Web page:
Just Another Dumb SHell
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README.md

jadsh

Just Another Dumb SHell

Build Status

Experiments with making a really dumb, slow shell in Python. This will never be usable. Heck you probably shouldn't even look at it. But, I'm making it.

Zero dependencies. Built entirely using Python stdlib and escape sequences.

Requirements

  • Python 2.7+
  • setuptools
  • Unix terminal with ANSI escape code support

Setup

Install the shell on your machine.

python setup.py install

Launch the shell.

jadsh

Development

Setting up your development environment requires a few extra steps.

virtualenv venv
source venv/bin/activate
pip install -r requirements.txt
python setup.py develop

Now the application is installed locally and you can continue to make changes without reinstalling.

Launch the shell.

jadsh

Alternatively you can launch the shell as a direct module: python -m jadsh

Tests

Testing is an important part of ensuring program stability. Individual tests are located in the jadsh/tests/ directory.

Run all tests:

python -m unittest discover

Run an individual test suite (for example test_shell.py):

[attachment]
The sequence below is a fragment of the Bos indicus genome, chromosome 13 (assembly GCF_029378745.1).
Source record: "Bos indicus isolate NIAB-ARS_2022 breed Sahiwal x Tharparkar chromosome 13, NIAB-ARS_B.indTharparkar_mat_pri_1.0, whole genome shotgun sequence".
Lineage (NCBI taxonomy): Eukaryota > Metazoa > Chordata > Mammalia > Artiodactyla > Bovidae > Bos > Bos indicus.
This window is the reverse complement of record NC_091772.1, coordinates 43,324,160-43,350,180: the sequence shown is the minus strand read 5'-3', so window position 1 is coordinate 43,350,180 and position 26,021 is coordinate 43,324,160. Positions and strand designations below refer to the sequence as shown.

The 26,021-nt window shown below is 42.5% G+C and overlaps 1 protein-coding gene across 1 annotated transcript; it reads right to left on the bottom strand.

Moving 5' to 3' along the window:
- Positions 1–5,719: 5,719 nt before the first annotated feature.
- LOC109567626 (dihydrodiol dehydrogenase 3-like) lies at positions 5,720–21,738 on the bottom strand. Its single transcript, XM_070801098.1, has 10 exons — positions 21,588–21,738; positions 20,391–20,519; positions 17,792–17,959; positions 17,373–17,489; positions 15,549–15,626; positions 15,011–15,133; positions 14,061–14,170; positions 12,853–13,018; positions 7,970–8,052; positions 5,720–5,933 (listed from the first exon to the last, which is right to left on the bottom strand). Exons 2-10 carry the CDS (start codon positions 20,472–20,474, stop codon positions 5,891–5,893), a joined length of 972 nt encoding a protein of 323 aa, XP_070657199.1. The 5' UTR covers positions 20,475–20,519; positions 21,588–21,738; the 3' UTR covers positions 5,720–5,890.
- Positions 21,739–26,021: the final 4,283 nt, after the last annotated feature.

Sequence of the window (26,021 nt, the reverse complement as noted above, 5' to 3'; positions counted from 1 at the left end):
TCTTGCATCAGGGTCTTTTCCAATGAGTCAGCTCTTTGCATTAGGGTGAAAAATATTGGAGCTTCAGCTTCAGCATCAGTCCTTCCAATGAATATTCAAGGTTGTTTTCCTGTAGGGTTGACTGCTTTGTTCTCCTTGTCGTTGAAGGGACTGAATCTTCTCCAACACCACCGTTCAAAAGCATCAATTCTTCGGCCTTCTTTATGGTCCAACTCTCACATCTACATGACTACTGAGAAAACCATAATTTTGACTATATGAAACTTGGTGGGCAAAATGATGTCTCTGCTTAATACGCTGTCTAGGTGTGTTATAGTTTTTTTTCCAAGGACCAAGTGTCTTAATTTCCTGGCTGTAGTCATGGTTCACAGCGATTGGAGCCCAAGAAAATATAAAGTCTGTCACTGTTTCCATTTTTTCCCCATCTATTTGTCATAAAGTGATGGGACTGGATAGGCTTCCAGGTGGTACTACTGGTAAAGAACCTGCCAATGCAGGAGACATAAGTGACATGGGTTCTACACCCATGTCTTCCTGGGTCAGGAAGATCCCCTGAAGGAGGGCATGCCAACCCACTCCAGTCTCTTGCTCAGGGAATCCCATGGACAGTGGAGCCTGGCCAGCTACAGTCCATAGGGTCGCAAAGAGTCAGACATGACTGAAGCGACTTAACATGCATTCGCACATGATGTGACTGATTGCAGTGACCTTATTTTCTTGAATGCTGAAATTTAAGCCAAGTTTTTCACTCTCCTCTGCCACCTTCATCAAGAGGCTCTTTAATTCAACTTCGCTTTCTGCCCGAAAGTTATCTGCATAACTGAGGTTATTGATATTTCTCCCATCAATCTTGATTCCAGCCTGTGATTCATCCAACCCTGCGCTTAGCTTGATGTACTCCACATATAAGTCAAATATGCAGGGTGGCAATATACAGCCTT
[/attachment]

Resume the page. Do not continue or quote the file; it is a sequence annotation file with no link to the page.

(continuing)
python -m unittest jadsh.tests.test_shell

Learning jadsh

When you start jadsh, you should see this:

Welcome to jadsh, Just Another Dumb SHell
Type help for instructions on how to use jadsh
you@hostname:~:$ 

Shells work by giving them commands. Using jadsh is no different.

A command is executed by typing the name of the command, then a set of arguments to pass to the command.

For example:

echo "hello world"

This calls the echo command and passes the argument "hello world". The result is the text "hello world" being output to the screen. All commands in jadsh follow this simple syntax.

Any program on your computer can be executed this way. As long as it exists in the PATH, you can call it.

Some examples include:

  • ls - list the files and directories in your current working directory
  • cd - change the current working directory of jadsh
  • echo - output a set of arguments to the shell
  • mv - move or rename a set of files

Go to the wiki for additional documentation.

OS Support

Tested on Ubuntu 16.04. Should support any unix terminal with ANSI escape code support.

License

© Bradley Rosenfeld

Licensed under the MIT license